“Patients love that my sister Annie and I are twins, said Jane Rodgers, “and they seem fascinated to see us working together at the hospital."
The togetherness that began in utero for the Rodgers twins has continued through their college and career choices, shaping the journey from their home in Loveland, Colorado, to Omaha, Nebraska.
Together, the twins earned liberal arts degrees at Hastings College. Now they work together as certified nursing assistants at Methodist Hospital, and they are classmates in the BSN program at Nebraska Methodist College.
“Nursing runs in our blood,” Jane said.
The twins say they are proud to follow in family members’ footsteps. Their older sister, Betsy is a nurse. Aunts on both sides of the family are nurses. Their grandmother, Kathryn Pfeiffer, was an OB nurse for 45 years before retiring.
From left in photo below: Kathryn with granddaughters Betsy, Jane, and Annie.
“Grandma loved nursing,” Jane said. “She says she’d go back in a heartbeat if they’d let her.”
In photo below, Jane and Annie are babies in their grandmother's arms. To tell the twins apart, their parents added bracelets or painted the girls' toenails different colors. Janie says, "We dressed 100% alike until seventh grade."
Kathryn, who turned 90 last year, still volunteers at her local hospital.
“As a nurse, that caring is instilled in you,” Jane said. “It’s always there.”
Yet the twins say it was only after they took a firsthand look at what nurses do that they chose nursing.
“We both knew we wanted to work in healthcare, for sure,” Annie said. “But at first I thought I might be a pediatrician.”
The twins were volunteering and job shadowing at a Colorado hospital when they made up their minds.
“We watched doctors get in and out of the patients’ rooms in 5 minutes, and then we watched what nurses do for patients.” Jane said, “We both knew it had to be nursing.”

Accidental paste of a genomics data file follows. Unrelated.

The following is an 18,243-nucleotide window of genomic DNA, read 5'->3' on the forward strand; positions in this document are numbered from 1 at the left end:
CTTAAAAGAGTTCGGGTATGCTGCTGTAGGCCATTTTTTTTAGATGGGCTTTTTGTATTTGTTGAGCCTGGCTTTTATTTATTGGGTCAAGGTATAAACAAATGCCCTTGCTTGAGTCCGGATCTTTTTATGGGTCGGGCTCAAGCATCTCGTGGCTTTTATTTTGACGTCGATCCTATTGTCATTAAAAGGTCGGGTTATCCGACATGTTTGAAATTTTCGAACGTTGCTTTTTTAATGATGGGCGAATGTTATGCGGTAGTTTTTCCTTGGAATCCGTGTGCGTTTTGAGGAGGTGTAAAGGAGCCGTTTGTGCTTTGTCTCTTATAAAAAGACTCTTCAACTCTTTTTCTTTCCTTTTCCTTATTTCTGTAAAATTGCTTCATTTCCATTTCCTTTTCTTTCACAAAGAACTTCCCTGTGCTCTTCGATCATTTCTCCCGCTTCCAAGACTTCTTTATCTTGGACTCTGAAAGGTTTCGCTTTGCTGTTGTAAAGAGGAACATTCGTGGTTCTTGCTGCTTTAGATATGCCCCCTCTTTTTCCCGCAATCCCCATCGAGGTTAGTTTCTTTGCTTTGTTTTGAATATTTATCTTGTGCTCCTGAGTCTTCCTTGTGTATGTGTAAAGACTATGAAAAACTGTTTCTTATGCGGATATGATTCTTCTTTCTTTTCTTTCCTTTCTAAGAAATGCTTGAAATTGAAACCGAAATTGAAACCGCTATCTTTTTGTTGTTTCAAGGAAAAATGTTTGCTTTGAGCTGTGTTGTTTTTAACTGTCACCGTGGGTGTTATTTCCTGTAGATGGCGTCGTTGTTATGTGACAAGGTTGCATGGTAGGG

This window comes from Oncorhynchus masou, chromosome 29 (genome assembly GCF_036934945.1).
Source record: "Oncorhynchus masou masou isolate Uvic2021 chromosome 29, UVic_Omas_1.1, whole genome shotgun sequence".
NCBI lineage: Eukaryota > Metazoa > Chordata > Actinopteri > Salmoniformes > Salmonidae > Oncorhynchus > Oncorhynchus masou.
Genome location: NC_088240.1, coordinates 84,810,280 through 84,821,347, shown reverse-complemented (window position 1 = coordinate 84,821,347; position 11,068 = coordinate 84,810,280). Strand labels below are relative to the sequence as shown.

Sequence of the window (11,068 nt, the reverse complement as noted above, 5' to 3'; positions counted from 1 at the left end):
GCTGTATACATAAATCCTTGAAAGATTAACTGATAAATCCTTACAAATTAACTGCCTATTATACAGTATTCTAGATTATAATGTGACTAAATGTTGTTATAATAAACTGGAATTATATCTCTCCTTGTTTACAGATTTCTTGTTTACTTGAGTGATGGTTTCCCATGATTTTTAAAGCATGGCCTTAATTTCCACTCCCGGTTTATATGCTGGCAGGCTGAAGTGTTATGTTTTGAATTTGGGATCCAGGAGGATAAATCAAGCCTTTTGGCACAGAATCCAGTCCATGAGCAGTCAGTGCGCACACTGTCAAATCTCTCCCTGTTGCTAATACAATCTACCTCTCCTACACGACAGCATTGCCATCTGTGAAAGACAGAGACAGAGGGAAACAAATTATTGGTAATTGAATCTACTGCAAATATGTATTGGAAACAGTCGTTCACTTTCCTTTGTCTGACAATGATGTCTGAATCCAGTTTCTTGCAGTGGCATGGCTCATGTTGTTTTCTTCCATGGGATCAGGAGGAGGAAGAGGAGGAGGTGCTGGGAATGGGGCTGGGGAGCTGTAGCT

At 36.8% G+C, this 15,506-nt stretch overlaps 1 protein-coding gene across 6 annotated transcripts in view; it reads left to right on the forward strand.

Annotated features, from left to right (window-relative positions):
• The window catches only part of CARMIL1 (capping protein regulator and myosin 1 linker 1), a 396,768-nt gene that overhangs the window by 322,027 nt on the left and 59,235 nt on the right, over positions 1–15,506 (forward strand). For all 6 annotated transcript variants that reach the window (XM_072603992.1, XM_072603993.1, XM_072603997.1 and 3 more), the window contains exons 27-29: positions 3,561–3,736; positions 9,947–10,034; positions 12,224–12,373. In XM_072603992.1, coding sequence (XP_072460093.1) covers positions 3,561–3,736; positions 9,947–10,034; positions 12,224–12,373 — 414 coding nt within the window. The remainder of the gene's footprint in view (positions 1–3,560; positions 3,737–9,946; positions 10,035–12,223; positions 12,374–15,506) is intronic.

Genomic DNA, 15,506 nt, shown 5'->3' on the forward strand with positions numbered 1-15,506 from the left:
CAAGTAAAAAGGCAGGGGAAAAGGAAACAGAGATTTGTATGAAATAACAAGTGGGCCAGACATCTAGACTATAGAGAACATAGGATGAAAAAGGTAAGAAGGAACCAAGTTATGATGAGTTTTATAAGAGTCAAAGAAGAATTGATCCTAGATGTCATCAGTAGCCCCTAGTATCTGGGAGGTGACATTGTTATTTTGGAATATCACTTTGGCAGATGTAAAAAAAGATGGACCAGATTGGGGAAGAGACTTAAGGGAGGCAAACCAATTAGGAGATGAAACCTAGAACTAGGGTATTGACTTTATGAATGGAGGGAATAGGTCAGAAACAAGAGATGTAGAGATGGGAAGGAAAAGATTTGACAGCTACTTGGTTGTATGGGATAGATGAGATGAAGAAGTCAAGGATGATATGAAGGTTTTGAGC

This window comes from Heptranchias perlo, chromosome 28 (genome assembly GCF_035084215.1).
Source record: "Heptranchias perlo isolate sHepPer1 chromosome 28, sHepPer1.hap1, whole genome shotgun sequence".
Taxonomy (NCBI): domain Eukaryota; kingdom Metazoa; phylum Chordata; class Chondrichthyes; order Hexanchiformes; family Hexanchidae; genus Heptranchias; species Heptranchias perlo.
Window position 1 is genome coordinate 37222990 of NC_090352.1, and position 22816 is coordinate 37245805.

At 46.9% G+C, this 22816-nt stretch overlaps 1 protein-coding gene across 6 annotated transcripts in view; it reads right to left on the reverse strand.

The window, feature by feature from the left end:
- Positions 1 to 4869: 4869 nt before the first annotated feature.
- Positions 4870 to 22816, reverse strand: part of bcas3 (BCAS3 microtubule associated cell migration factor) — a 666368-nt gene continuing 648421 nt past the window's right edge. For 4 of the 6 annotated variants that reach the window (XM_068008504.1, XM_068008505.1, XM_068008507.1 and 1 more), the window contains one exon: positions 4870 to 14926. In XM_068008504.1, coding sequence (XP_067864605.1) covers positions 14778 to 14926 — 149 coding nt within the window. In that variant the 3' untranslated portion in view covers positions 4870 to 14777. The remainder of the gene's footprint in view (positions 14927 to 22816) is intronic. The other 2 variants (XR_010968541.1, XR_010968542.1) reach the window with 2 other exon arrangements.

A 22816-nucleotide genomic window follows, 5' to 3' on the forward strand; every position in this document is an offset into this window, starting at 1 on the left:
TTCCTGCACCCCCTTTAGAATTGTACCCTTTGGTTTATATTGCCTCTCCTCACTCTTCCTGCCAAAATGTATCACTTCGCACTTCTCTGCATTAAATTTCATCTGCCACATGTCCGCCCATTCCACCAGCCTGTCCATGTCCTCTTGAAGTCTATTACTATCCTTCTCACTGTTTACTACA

“Nursing is all about the interaction with patients and what can make that better,” Annie said. “It’s such a good and rewarding field.”
“We get to hear patients’ stories and see them through the progression of care,” Jane said. “I can be that smiling person holding their hands, explaining what the doctor said and helping them through what might be the worst time in their life.”
With the decision made to choose nursing, the twins chose their nursing school—together.
“We looked at a lot of different nursing schools,” Jane said, “and we listened to other students and faculty in Colorado and Nebraska. A lot of them recommend Nebraska Methodist College.”
The NMC Difference
“We found the right fit here,” Annie said. “It’s hard to explain the difference, but it’s just wonderful.”
“There is something special about the faculty and how they interact with patients,” Jane said. “You see what they do during clinicals and grab onto that.”
“And they’re so accessible. You can text or call faculty. Their office doors are always open, even if you just need somebody to talk to,” Annie said. “They really care about you, your education and your success.”
Another big difference, the twins say, is NMC’s emphasis on becoming an educated citizen and the integration of community service into the curriculum.
“Each semester, we’re out in the community because everyone needs care—both inside and outside of hospitals,” Jane said. “We might be doing blood pressures, working in a food pantry, or helping on the Mobile Diabetes Center.”
“We get to see the different sides of nursing,” Annie said.
“The entire program makes you more well-rounded, a better critical thinker, a better person, and a better nurse,” Jane said.
“It’s true. You can 100 percent tell if someone is a Nebraska Methodist grad,” Annie said. “There’s that extra touch of care.”
The family of the late Leona Anderson, who is shown above with Annie and Jane, say they are forever grateful for the special care and attention the twins provided.
"The Rodgers twins were such a comfort to Mom and to us," said Leona's daughter. "They could read her mood and adjust their care not just to meet her needs but to brighten the day for all of us. As nursing students and as CNAs, Jane and Annie go the extra distance every day, and they will be exceptional nurses."
“Annie and Jane are going into nursing for the right reasons, and they work hard to do their very best the first time," said Kate Malmberg, MSN, RN, an assistant professor and one of the twins’ clinical instructors. “They are compassionate individuals who truly care, and I look forward to working with them as RNs.”